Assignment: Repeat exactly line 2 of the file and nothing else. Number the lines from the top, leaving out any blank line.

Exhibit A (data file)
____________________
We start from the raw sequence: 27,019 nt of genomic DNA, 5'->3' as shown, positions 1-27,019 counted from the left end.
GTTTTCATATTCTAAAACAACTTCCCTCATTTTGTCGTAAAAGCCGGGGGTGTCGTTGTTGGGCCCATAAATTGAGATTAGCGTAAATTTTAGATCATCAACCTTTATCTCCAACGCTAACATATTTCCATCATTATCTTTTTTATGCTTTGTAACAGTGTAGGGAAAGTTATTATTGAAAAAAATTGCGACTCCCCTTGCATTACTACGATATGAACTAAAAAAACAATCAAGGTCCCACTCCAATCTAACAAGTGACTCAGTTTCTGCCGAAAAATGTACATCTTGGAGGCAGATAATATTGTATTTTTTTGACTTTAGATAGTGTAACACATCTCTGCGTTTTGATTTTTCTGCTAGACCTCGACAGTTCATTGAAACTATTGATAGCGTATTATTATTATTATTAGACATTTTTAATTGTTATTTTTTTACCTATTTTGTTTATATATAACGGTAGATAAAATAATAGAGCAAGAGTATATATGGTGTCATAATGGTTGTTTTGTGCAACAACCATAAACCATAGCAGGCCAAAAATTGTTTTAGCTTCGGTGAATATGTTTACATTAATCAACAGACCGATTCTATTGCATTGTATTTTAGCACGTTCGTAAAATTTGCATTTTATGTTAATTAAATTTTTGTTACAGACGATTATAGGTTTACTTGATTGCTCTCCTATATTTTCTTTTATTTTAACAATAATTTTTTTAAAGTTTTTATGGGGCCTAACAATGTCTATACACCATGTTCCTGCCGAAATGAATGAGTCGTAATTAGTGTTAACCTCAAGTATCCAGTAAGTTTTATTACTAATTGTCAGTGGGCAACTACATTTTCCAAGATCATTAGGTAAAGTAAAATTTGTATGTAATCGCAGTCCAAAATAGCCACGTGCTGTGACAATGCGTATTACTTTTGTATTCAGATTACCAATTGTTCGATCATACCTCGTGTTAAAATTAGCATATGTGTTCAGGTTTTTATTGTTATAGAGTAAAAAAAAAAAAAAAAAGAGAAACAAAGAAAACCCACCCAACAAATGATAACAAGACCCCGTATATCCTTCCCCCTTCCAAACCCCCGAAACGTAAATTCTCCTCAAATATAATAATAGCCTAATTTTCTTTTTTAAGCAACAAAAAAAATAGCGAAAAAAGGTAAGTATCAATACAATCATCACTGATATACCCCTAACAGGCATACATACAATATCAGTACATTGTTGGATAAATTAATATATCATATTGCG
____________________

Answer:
GTTTTCATATTCTAAAACAACTTCCCTCATTTTGTCGTAAAAGCCGGGGGTGTCGTTGTTGGGCCCATAAATTGAGATTAGCGTAAATTTTAGATCATCAACCTTTATCTCCAACGCTAACATATTTCCATCATTATCTTTTTTATGCTTTGTAACAGTGTAGGGAAAGTTATTATTGAAAAAAATTGCGACTCCCCTTGCATTACTACGATATGAACTAAAAAAACAATCAAGGTCCCACTCCAATCTAACAAGTGACTCAGTTTCTGCCGAAAAATGTACATCTTGGAGGCAGATAATATTGTATTTTTTTGACTTTAGATAGTGTAACACATCTCTGCGTTTTGATTTTTCTGCTAGACCTCGACAGTTCATTGAAACTATTGATAGCGTATTATTATTATTATTAGACATTTTTAATTGTTATTTTTTTACCTATTTTGTTTATATATAACGGTAGATAAAATAATAGAGCAAGAGTATATATGGTGTCATAATGGTTGTTTTGTGCAACAACCATAAACCATAGCAGGCCAAAAATTGTTTTAGCTTCGGTGAATATGTTTACATTAATCAACAGACCGATTCTATTGCATTGTATTTTAGCACGTTCGTAAAATTTGCATTTTATGTTAATTAAATTTTTGTTACAGACGATTATAGGTTTACTTGATTGCTCTCCTATATTTTCTTTTATTTTAACAATAATTTTTTTAAAGTTTTTATGGGGCCTAACAATGTCTATACACCATGTTCCTGCCGAAATGAATGAGTCGTAATTAGTGTTAACCTCAAGTATCCAGTAAGTTTTATTACTAATTGTCAGTGGGCAACTACATTTTCCAAGATCATTAGGTAAAGTAAAATTTGTATGTAATCGCAGTCCAAAATAGCCACGTGCTGTGACAATGCGTATTACTTTTGTATTCAGATTACCAATTGTTCGATCATACCTCGTGTTAAAATTAGCATATGTGTTCAGGTTTTTATTGTTATAGAGTAAAAAAAAAAAAAAAAAGAGAAACAAAGAAAACCCACCCAACAAATGATAACAAGACCCCGTATATCCTTCCCCCTTCCAAACCCCCGAAACGTAAATTCTCCTCAAATATAATAATAGCCTAATTTTCTTTTTTAAGCAACAAAAAAAATAGCGAAAAAAGGTAAGTATCAATACAATCATCACTGATATACCCCTAACAGGCATACATACAATATCAGTACATTGTTGGATAAATTAATATATCATATTGCG